Nathan Selikoff

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since Jun 13, 2012
USDA Climate Zone 9b, Central Florida
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Recent posts by Nathan Selikoff

To get some face to face time with local permies and organic growers, check out the following if you haven't already:

Monthly organic growers meeting put on by the Simple Living Institute:
http://www.simplelivinginstitute.org/organic-growers.html

Local food cooperative, to see who is selling what:
http://homegrowncoop.org/
http://homegrown.locallygrown.net/growers/list

In particular you might want to meet Tom Carey at Sundew Gardens who uses a mixture of permaculture and more conventional techniques, and Tia and Terry Meer who use a lot of permaculture at Econ Farm:
http://sundewgardens.com/
http://www.simplelivinginstitute.org/econfarm.html

Research oriented farm in Fort Myers:
http://echonet.org/global-farm-tours/

-Nathan
5 years ago
Here are some links and info for Orlando:

The Simple Living Institute runs and supports a lot of permaculture, gardening, foraging and other cool classes:
http://www.simplelivinginstitute.org/
https://www.facebook.com/groups/51008426002/ (Facebook group)

Unfortunately you're going to miss the monthly Organic Growers Meeting (June 20th), there are always some permies there.

There's a couple with a 5 acre property in east Orlando called the Econ Farm that incorporates a lot of permaculture techniques - unfortunately the way building code enforcement is around here you're probably not going to find any composting toilets, though they wanted to go all out when they built their place. If you PM me I can send you their contact info.

Keep an eye on the Orlando Permaculture Meetup Group for possible events:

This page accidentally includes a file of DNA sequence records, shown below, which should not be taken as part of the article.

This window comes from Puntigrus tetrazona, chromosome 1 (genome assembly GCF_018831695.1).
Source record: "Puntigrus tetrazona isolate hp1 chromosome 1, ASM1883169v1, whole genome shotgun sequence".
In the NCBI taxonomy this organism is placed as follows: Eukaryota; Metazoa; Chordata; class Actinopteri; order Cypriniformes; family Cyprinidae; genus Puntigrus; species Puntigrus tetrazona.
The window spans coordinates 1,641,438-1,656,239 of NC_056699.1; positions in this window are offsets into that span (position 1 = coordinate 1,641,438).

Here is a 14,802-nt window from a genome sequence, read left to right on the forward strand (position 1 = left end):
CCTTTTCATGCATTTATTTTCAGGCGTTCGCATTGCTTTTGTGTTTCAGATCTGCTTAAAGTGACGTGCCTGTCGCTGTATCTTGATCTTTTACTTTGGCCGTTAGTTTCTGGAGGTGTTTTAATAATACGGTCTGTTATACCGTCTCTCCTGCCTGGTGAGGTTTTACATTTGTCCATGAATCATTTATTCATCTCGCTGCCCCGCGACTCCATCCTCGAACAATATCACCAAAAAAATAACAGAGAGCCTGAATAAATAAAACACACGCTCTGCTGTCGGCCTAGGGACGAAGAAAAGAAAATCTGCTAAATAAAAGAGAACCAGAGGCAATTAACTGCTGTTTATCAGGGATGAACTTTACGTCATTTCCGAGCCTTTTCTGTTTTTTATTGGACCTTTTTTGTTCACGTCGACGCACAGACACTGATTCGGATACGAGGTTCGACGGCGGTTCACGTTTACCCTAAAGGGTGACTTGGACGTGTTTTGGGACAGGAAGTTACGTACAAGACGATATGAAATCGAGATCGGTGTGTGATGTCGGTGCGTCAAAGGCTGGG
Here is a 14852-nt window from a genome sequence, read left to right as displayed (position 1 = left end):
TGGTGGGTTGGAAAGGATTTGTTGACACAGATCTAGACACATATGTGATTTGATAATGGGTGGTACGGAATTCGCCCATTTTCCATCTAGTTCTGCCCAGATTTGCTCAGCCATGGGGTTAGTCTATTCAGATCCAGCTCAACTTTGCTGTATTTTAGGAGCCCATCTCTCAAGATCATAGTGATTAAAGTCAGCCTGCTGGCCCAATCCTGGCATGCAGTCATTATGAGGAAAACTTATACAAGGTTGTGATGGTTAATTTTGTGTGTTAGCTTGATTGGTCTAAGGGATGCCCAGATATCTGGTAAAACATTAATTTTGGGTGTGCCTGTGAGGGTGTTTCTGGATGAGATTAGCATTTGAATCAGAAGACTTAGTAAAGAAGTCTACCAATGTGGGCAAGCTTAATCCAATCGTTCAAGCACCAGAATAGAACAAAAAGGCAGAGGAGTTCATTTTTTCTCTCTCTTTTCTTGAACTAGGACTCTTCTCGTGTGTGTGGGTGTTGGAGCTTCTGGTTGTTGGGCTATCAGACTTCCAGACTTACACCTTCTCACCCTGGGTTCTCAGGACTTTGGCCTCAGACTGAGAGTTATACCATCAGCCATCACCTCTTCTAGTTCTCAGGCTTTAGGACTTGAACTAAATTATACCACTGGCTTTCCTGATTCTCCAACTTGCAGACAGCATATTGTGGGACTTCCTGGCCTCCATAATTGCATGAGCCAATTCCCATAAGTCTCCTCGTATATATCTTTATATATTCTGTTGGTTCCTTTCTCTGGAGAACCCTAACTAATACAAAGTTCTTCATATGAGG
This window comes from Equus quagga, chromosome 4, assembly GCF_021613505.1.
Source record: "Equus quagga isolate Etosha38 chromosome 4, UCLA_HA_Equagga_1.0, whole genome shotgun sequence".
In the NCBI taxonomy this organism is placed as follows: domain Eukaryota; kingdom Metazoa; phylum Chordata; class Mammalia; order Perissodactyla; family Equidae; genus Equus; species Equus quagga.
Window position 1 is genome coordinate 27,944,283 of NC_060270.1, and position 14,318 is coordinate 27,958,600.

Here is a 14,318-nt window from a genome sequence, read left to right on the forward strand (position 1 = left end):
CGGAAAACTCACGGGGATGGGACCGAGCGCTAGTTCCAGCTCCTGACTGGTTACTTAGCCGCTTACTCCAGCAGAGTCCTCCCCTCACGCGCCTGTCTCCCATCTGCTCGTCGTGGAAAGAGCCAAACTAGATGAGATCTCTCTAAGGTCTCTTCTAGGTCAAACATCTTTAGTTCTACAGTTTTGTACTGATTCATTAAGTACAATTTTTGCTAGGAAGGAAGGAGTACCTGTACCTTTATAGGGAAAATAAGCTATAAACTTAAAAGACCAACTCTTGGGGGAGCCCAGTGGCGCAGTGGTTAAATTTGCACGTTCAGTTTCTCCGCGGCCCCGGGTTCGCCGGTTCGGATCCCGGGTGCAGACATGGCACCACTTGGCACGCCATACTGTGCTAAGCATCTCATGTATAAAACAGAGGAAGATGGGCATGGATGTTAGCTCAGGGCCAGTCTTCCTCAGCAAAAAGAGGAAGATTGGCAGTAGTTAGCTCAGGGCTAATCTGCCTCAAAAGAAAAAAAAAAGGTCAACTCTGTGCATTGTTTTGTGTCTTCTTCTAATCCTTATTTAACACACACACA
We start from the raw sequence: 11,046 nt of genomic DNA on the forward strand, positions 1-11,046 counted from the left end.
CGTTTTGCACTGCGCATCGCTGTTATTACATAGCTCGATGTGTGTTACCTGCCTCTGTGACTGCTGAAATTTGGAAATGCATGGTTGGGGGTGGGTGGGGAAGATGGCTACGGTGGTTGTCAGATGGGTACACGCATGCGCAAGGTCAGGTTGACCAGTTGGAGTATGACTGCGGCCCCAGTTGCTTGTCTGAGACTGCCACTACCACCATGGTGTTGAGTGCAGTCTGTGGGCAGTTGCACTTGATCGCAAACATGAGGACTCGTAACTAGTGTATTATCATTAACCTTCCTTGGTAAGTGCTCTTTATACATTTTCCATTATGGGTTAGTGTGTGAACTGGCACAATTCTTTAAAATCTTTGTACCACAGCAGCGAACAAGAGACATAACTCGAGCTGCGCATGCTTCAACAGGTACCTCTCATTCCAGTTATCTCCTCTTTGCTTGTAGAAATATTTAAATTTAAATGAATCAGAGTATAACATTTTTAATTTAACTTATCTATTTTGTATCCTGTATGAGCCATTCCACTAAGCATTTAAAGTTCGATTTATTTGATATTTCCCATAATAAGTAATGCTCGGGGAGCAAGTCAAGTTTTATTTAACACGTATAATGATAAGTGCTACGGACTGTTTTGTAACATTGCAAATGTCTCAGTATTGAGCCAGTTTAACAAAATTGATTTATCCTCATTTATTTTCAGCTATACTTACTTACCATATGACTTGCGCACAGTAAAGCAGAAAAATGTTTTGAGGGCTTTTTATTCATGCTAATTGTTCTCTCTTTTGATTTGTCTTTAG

http://www.meetup.com/The-Orlando-Permaculture-Meetup-Group/

Visit the Homegrown Co-op (http://www.homegrowncoop.org/), there are usually some permies working or volunteering there. They are having a potluck dinner Saturday June 30th at 6pm (https://www.facebook.com/events/337611016311287/).

Other things you might want to know about:
Central Florida Sustainable Food Project
http://www.simplelivinginstitute.org/local-food.html
https://www.facebook.com/groups/128333397187109/ (Facebook group; recently had a conversation about hugelkultur beds here)

Hope that helps!
7 years ago
Hey all, I'm also in Orange County (Orlando). I've read that Moringa, classified as a legume, has some nitrogen fixing capabilities, although it is not considered a nitrogen fixer. It has a lot of other desirable characteristics, however (good for animal fodder, chop & drop, edible nutritious leaves, grows fast, living fence, drought tolerant, responds well to pruning and coppicing).

Also, I'd recommend digging in to some of ECHO's Technical Notes (http://www.echocommunity.org/?tech_notes) if you haven't already. There's one called Nitrogen Fixing Tree Start-up Guide (http://www.echocommunity.org/resource/collection/E66CDFDB-0A0D-4DDE-8AB1-74D9D8C3EDD4/N-Fixing_Tree_Start-up_Guide_[NFTA].pdf) that includes tropical, semi-tropical, arid lists with some overlap of what's been shared here.
7 years ago
Nick,

Thanks for sharing your list! Off the top of my head I would suggest adding moringa oleifera, yard long bean (Vigna unguiculata), and okinawa spinach (Gynura crepioides). These have all performed well for me in Orlando.

-Nathan
7 years ago